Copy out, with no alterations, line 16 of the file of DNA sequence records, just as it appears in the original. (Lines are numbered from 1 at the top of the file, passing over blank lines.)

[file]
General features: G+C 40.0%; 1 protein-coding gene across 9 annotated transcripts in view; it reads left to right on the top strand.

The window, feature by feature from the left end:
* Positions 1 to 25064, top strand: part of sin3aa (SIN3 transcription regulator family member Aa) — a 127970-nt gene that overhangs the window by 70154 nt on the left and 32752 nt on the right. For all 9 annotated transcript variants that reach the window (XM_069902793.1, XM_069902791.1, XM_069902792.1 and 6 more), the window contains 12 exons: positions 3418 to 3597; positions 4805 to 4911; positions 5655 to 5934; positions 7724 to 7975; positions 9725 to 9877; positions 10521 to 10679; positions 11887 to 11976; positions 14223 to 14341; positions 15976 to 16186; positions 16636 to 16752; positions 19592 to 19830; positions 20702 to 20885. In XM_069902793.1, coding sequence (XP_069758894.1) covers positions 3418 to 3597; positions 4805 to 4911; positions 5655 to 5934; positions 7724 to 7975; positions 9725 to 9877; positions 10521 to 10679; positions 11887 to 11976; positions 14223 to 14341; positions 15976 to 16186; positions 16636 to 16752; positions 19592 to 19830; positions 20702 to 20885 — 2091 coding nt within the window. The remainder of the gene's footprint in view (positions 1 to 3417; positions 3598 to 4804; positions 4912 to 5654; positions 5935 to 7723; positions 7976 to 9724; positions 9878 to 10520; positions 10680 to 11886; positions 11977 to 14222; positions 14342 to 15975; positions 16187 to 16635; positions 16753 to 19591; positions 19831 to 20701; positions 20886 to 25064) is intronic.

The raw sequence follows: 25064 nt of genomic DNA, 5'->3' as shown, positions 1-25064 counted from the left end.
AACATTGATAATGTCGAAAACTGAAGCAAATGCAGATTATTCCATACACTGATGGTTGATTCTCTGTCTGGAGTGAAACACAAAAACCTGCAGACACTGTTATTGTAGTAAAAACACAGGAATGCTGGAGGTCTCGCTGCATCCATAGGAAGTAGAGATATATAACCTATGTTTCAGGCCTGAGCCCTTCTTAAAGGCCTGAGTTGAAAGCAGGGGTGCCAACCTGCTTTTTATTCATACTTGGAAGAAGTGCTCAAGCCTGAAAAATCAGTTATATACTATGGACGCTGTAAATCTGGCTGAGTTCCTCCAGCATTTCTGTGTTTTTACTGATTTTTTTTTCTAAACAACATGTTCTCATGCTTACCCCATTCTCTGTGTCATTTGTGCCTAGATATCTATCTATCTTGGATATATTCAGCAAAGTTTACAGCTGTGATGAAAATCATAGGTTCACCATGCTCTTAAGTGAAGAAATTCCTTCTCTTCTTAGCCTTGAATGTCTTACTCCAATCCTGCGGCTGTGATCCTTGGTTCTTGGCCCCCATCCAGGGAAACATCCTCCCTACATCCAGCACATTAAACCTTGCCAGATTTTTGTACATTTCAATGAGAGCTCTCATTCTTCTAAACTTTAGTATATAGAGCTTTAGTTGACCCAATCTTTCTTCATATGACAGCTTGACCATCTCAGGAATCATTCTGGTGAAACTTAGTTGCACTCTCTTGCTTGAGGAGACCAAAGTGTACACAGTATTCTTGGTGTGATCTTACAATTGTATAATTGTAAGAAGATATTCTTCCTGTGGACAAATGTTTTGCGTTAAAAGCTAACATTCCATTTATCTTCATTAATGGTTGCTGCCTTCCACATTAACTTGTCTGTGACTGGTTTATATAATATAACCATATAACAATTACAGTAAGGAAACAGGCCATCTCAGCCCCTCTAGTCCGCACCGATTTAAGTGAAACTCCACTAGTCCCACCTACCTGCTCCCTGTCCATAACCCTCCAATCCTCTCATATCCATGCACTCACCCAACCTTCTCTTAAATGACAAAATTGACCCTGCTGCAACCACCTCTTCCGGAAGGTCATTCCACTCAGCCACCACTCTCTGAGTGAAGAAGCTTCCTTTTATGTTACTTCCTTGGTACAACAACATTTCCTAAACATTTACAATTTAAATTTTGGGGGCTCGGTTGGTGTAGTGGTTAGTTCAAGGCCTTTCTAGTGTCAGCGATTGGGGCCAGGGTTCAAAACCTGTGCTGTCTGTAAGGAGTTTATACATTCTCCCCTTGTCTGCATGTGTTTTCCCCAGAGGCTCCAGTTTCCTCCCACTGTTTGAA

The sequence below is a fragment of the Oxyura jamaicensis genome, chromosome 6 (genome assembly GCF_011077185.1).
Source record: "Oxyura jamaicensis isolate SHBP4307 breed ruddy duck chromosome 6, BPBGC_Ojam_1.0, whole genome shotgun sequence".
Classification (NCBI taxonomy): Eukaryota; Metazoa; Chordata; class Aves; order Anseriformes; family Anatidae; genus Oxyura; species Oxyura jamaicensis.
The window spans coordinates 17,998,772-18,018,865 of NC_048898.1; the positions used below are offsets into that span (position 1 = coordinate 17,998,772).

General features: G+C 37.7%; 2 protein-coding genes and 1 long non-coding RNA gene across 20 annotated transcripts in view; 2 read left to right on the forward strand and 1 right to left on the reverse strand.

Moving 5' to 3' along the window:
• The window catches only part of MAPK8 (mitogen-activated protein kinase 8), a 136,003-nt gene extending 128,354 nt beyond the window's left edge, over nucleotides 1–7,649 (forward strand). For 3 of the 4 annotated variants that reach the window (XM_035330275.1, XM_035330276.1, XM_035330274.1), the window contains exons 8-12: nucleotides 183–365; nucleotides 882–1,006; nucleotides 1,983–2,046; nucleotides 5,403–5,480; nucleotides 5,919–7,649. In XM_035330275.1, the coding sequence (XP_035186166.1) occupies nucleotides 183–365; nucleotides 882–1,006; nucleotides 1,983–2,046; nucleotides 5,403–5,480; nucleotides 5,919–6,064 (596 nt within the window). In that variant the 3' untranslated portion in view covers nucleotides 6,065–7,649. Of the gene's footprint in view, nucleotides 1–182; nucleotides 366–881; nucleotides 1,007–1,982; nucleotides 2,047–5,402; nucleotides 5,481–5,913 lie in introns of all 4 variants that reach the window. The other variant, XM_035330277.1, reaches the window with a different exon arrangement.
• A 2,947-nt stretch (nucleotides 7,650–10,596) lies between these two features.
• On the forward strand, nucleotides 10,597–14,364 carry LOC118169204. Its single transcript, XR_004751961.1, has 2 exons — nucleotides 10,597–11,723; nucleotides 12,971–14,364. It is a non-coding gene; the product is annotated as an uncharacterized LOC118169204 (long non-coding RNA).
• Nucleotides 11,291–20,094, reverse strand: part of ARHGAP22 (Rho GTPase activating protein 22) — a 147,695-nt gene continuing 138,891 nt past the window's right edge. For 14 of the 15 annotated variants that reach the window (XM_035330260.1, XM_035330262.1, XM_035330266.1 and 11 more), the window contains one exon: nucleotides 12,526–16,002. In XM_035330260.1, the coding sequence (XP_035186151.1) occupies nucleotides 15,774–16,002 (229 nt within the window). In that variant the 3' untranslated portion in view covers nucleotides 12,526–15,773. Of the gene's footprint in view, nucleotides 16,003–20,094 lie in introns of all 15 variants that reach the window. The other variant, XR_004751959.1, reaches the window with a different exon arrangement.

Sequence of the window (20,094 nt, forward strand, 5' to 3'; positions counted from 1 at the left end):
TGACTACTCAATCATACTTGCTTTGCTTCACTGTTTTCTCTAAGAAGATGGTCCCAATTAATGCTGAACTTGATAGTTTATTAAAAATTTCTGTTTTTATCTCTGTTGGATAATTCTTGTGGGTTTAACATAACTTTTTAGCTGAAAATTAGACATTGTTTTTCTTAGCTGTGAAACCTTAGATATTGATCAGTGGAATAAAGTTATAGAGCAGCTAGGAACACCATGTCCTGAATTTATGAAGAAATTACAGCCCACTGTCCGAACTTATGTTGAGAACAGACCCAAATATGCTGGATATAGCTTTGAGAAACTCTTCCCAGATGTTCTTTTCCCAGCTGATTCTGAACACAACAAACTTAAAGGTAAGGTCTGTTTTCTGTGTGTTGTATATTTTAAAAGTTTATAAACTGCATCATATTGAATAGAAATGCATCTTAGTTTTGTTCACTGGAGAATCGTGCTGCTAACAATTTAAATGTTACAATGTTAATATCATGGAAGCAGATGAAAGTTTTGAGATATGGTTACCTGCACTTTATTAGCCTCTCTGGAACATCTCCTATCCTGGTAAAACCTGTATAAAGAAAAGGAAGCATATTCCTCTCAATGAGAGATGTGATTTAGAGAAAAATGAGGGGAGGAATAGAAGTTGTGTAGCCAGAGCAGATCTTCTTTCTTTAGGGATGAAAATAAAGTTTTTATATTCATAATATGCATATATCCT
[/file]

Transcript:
Sequence of the window (20,094 nt, forward strand, 5' to 3'; positions counted from 1 at the left end):